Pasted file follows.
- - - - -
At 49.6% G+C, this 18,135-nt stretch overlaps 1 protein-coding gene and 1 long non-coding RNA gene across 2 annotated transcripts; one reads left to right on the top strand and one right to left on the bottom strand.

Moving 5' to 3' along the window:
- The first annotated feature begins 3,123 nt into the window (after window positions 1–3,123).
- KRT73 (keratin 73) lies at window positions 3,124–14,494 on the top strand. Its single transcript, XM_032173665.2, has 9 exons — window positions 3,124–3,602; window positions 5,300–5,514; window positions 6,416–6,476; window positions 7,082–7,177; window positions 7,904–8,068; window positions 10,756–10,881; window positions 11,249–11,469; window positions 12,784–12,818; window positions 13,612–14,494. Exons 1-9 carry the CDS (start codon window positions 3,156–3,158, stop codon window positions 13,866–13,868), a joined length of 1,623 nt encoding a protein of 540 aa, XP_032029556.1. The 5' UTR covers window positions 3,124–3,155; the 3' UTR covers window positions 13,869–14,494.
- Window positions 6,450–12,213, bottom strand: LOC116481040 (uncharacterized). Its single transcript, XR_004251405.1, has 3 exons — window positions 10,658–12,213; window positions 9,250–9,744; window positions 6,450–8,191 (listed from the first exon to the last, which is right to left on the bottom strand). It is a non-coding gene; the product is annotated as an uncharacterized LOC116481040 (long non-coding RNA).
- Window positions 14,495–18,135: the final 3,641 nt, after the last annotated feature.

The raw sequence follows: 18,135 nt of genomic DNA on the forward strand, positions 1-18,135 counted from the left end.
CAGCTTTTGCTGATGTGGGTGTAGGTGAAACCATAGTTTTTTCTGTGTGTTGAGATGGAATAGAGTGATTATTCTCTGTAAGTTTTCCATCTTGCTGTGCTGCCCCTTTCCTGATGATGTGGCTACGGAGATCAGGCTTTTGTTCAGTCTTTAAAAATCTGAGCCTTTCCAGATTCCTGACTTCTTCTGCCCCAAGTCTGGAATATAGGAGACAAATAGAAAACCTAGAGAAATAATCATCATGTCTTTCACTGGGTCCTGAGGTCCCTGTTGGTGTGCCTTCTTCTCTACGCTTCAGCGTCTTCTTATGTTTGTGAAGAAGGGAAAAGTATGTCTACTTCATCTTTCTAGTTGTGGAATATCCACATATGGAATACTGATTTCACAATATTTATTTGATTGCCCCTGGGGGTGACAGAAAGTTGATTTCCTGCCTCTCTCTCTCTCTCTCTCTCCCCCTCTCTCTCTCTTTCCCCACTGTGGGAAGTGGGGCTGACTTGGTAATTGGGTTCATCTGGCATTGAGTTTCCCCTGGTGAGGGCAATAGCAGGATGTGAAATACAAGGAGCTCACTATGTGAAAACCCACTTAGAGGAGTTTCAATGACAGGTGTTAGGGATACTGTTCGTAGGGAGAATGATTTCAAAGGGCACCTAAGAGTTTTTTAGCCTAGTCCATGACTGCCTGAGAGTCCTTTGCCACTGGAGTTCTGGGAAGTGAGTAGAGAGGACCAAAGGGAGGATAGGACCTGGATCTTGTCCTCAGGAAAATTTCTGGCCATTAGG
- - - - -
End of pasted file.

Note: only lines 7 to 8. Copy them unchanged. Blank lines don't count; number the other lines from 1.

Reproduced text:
The raw sequence follows: 18,135 nt of genomic DNA on the forward strand, positions 1-18,135 counted from the left end.
CAGCTTTTGCTGATGTGGGTGTAGGTGAAACCATAGTTTTTTCTGTGTGTTGAGATGGAATAGAGTGATTATTCTCTGTAAGTTTTCCATCTTGCTGTGCTGCCCCTTTCCTGATGATGTGGCTACGGAGATCAGGCTTTTGTTCAGTCTTTAAAAATCTGAGCCTTTCCAGATTCCTGACTTCTTCTGCCCCAAGTCTGGAATATAGGAGACAAATAGAAAACCTAGAGAAATAATCATCATGTCTTTCACTGGGTCCTGAGGTCCCTGTTGGTGTGCCTTCTTCTCTACGCTTCAGCGTCTTCTTATGTTTGTGAAGAAGGGAAAAGTATGTCTACTTCATCTTTCTAGTTGTGGAATATCCACATATGGAATACTGATTTCACAATATTTATTTGATTGCCCCTGGGGGTGACAGAAAGTTGATTTCCTGCCTCTCTCTCTCTCTCTCTCTCCCCCTCTCTCTCTCTTTCCCCACTGTGGGAAGTGGGGCTGACTTGGTAATTGGGTTCATCTGGCATTGAGTTTCCCCTGGTGAGGGCAATAGCAGGATGTGAAATACAAGGAGCTCACTATGTGAAAACCCACTTAGAGGAGTTTCAATGACAGGTGTTAGGGATACTGTTCGTAGGGAGAATGATTTCAAAGGGCACCTAAGAGTTTTTTAGCCTAGTCCATGACTGCCTGAGAGTCCTTTGCCACTGGAGTTCTGGGAAGTGAGTAGAGAGGACCAAAGGGAGGATAGGACCTGGATCTTGTCCTCAGGAAAATTTCTGGCCATTAGG